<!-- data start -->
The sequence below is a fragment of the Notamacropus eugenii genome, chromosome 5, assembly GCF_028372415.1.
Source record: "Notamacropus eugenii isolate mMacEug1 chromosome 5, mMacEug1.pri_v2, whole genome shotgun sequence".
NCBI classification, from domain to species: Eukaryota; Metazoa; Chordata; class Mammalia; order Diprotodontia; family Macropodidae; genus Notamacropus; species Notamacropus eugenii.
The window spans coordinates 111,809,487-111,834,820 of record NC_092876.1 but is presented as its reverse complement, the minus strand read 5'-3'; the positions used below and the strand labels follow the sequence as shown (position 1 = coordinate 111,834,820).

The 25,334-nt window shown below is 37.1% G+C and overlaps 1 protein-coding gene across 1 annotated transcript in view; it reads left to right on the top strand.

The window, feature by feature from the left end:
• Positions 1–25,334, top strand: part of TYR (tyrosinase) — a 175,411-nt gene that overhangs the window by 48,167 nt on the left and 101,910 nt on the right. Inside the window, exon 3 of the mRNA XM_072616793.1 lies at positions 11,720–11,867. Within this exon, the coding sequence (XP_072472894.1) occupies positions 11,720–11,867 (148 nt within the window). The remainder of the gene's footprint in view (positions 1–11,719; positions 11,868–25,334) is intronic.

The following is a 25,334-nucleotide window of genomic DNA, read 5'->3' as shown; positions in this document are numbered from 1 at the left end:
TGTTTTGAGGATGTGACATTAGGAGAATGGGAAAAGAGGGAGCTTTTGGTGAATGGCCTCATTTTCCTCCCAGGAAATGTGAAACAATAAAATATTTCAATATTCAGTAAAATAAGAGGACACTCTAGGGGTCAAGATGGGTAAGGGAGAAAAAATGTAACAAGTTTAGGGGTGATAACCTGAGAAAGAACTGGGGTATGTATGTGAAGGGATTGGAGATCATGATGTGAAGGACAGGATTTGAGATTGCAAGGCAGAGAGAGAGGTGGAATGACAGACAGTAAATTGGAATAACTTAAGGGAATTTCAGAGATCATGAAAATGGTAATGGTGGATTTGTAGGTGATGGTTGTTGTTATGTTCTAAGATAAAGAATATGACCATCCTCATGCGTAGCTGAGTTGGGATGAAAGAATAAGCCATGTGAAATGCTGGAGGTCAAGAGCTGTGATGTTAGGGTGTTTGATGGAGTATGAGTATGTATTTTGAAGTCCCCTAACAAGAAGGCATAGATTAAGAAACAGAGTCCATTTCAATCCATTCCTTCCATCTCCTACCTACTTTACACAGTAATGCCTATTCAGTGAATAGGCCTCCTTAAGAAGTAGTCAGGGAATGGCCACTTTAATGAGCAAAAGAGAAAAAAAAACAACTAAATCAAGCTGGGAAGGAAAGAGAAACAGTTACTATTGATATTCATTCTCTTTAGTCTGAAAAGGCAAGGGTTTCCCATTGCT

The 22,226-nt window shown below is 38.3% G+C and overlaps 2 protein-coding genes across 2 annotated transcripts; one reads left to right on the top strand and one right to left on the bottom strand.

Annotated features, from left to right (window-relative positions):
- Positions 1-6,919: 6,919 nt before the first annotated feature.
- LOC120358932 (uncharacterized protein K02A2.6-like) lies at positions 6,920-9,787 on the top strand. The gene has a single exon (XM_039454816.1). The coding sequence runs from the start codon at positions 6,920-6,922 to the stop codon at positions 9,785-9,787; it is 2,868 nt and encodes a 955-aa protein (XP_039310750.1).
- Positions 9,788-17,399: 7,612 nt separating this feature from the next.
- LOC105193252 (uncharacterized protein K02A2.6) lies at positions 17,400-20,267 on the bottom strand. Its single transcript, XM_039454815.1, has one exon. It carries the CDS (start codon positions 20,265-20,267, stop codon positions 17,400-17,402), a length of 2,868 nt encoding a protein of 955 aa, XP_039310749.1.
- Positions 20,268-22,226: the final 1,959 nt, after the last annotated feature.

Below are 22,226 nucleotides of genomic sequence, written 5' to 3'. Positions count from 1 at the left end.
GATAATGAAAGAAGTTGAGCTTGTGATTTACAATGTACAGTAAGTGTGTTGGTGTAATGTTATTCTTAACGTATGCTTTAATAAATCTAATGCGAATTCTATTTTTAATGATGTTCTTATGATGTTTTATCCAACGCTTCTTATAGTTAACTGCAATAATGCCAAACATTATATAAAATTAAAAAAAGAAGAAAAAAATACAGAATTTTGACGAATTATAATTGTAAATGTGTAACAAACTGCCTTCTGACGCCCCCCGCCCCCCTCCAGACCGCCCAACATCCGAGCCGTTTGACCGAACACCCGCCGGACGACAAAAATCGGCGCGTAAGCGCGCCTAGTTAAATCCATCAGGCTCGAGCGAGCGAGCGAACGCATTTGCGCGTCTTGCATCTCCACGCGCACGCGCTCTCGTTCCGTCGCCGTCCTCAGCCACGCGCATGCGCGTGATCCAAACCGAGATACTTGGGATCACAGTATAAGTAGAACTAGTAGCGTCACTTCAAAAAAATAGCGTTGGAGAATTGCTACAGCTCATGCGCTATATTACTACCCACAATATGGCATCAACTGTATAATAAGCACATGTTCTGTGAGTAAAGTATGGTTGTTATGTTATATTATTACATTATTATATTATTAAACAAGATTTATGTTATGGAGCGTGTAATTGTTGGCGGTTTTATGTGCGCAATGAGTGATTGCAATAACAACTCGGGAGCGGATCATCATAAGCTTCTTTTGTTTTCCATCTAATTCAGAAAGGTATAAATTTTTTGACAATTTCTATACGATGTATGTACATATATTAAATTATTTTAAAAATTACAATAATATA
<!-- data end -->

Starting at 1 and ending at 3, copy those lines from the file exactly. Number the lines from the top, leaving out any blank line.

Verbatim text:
The sequence below is a fragment of the Notamacropus eugenii genome, chromosome 5, assembly GCF_028372415.1.
Source record: "Notamacropus eugenii isolate mMacEug1 chromosome 5, mMacEug1.pri_v2, whole genome shotgun sequence".
NCBI classification, from domain to species: Eukaryota; Metazoa; Chordata; class Mammalia; order Diprotodontia; family Macropodidae; genus Notamacropus; species Notamacropus eugenii.